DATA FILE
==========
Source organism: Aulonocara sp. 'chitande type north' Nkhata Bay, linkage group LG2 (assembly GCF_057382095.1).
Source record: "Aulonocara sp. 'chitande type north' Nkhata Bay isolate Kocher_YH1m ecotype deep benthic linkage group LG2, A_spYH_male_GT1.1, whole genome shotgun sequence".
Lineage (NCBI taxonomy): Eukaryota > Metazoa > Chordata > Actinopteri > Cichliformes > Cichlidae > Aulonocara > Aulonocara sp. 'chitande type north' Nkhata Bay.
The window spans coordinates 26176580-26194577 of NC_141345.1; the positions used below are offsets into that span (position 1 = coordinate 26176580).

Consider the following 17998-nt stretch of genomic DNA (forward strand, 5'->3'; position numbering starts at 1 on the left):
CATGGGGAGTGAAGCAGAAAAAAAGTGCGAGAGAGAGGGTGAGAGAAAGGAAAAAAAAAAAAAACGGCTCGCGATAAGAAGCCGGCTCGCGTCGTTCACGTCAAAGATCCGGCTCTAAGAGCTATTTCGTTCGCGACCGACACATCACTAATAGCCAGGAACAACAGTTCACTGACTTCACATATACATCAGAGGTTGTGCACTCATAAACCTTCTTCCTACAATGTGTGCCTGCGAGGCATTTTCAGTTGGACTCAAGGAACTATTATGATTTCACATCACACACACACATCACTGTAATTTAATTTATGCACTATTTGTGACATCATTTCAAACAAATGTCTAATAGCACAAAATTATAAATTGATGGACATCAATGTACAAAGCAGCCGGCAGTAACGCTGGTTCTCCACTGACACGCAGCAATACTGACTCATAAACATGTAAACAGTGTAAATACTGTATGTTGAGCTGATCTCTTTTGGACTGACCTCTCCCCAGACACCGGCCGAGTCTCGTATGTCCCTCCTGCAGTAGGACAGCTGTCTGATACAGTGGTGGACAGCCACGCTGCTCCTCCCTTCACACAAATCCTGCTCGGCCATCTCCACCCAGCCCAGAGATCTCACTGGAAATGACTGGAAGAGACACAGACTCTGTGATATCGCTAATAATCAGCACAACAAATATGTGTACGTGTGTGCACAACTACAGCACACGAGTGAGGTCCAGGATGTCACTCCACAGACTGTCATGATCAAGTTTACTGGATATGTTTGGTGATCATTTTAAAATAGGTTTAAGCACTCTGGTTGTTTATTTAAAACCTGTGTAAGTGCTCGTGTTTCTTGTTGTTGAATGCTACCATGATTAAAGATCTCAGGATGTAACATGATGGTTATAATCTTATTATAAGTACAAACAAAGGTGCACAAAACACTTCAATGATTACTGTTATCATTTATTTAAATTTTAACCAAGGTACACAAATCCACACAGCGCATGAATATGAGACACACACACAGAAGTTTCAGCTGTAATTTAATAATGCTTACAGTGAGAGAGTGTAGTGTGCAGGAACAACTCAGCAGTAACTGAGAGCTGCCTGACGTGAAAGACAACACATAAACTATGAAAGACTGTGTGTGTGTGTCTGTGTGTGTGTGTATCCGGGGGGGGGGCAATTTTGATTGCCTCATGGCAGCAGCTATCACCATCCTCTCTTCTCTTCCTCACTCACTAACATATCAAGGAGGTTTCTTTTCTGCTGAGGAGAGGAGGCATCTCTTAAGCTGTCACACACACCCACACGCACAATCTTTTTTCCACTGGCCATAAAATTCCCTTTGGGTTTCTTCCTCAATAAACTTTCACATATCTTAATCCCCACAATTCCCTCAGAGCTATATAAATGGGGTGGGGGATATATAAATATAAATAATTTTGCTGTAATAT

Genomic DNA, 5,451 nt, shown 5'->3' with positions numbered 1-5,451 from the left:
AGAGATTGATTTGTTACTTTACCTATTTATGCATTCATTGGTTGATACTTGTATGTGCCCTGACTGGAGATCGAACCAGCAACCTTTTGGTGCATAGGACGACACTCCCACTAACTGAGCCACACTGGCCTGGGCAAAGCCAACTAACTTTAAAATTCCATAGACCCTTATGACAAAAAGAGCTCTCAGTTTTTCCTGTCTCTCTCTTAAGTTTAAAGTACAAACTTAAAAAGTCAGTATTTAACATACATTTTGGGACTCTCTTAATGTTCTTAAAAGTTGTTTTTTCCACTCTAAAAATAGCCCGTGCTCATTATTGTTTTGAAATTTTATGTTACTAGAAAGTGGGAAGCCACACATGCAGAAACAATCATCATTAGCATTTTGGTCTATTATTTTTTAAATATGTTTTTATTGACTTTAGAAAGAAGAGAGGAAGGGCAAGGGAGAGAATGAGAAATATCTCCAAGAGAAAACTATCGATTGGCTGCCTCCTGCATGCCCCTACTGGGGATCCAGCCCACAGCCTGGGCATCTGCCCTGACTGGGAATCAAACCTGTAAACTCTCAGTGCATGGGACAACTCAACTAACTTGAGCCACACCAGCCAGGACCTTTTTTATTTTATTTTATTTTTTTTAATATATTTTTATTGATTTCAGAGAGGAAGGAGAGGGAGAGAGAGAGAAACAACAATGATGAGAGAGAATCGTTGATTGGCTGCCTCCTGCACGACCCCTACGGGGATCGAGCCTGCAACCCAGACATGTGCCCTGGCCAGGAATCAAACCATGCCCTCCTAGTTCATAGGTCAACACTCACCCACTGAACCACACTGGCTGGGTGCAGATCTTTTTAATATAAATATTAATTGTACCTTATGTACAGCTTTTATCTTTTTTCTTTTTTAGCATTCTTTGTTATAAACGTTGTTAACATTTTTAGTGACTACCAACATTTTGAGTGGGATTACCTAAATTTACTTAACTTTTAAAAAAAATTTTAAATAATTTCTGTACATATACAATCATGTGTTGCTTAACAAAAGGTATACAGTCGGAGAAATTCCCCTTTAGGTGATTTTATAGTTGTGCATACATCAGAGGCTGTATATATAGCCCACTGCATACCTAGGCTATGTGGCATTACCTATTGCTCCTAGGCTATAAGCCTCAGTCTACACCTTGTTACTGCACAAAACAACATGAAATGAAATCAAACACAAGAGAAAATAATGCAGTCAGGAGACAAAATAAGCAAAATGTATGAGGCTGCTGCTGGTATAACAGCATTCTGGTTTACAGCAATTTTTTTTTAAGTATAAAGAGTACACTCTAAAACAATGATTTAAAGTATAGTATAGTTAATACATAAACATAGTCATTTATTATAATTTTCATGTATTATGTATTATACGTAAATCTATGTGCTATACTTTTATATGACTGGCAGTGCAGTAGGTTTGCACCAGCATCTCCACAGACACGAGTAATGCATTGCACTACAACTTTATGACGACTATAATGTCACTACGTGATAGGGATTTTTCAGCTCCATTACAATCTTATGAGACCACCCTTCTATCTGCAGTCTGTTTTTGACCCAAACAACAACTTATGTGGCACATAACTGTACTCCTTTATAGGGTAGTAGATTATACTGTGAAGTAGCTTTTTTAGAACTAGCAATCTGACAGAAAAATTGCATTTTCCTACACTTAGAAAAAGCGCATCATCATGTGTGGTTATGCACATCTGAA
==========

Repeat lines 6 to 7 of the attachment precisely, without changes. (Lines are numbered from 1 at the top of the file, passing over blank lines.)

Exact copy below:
CATGGGGAGTGAAGCAGAAAAAAAGTGCGAGAGAGAGGGTGAGAGAAAGGAAAAAAAAAAAAAACGGCTCGCGATAAGAAGCCGGCTCGCGTCGTTCACGTCAAAGATCCGGCTCTAAGAGCTATTTCGTTCGCGACCGACACATCACTAATAGCCAGGAACAACAGTTCACTGACTTCACATATACATCAGAGGTTGTGCACTCATAAACCTTCTTCCTACAATGTGTGCCTGCGAGGCATTTTCAGTTGGACTCAAGGAACTATTATGATTTCACATCACACACACACATCACTGTAATTTAATTTATGCACTATTTGTGACATCATTTCAAACAAATGTCTAATAGCACAAAATTATAAATTGATGGACATCAATGTACAAAGCAGCCGGCAGTAACGCTGGTTCTCCACTGACACGCAGCAATACTGACTCATAAACATGTAAACAGTGTAAATACTGTATGTTGAGCTGATCTCTTTTGGACTGACCTCTCCCCAGACACCGGCCGAGTCTCGTATGTCCCTCCTGCAGTAGGACAGCTGTCTGATACAGTGGTGGACAGCCACGCTGCTCCTCCCTTCACACAAATCCTGCTCGGCCATCTCCACCCAGCCCAGAGATCTCACTGGAAATGACTGGAAGAGACACAGACTCTGTGATATCGCTAATAATCAGCACAACAAATATGTGTACGTGTGTGCACAACTACAGCACACGAGTGAGGTCCAGGATGTCACTCCACAGACTGTCATGATCAAGTTTACTGGATATGTTTGGTGATCATTTTAAAATAGGTTTAAGCACTCTGGTTGTTTATTTAAAACCTGTGTAAGTGCTCGTGTTTCTTGTTGTTGAATGCTACCATGATTAAAGATCTCAGGATGTAACATGATGGTTATAATCTTATTATAAGTACAAACAAAGGTGCACAAAACACTTCAATGATTACTGTTATCATTTATTTAAATTTTAACCAAGGTACACAAATCCACACAGCGCATGAATATGAGACACACACACAGAAGTTTCAGCTGTAATTTAATAATGCTTACAGTGAGAGAGTGTAGTGTGCAGGAACAACTCAGCAGTAACTGAGAGCTGCCTGACGTGAAAGACAACACATAAACTATGAAAGACTGTGTGTGTGTGTCTGTGTGTGTGTGTATCCGGGGGGGGGGCAATTTTGATTGCCTCATGGCAGCAGCTATCACCATCCTCTCTTCTCTTCCTCACTCACTAACATATCAAGGAGGTTTCTTTTCTGCTGAGGAGAGGAGGCATCTCTTAAGCTGTCACACACACCCACACGCACAATCTTTTTTCCACTGGCCATAAAATTCCCTTTGGGTTTCTTCCTCAATAAACTTTCACATATCTTAATCCCCACAATTCCCTCAGAGCTATATAAATGGGGTGGGGGATATATAAATATAAATAATTTTGCTGTAATAT

Genomic DNA, 5,451 nt, shown 5'->3' with positions numbered 1-5,451 from the left: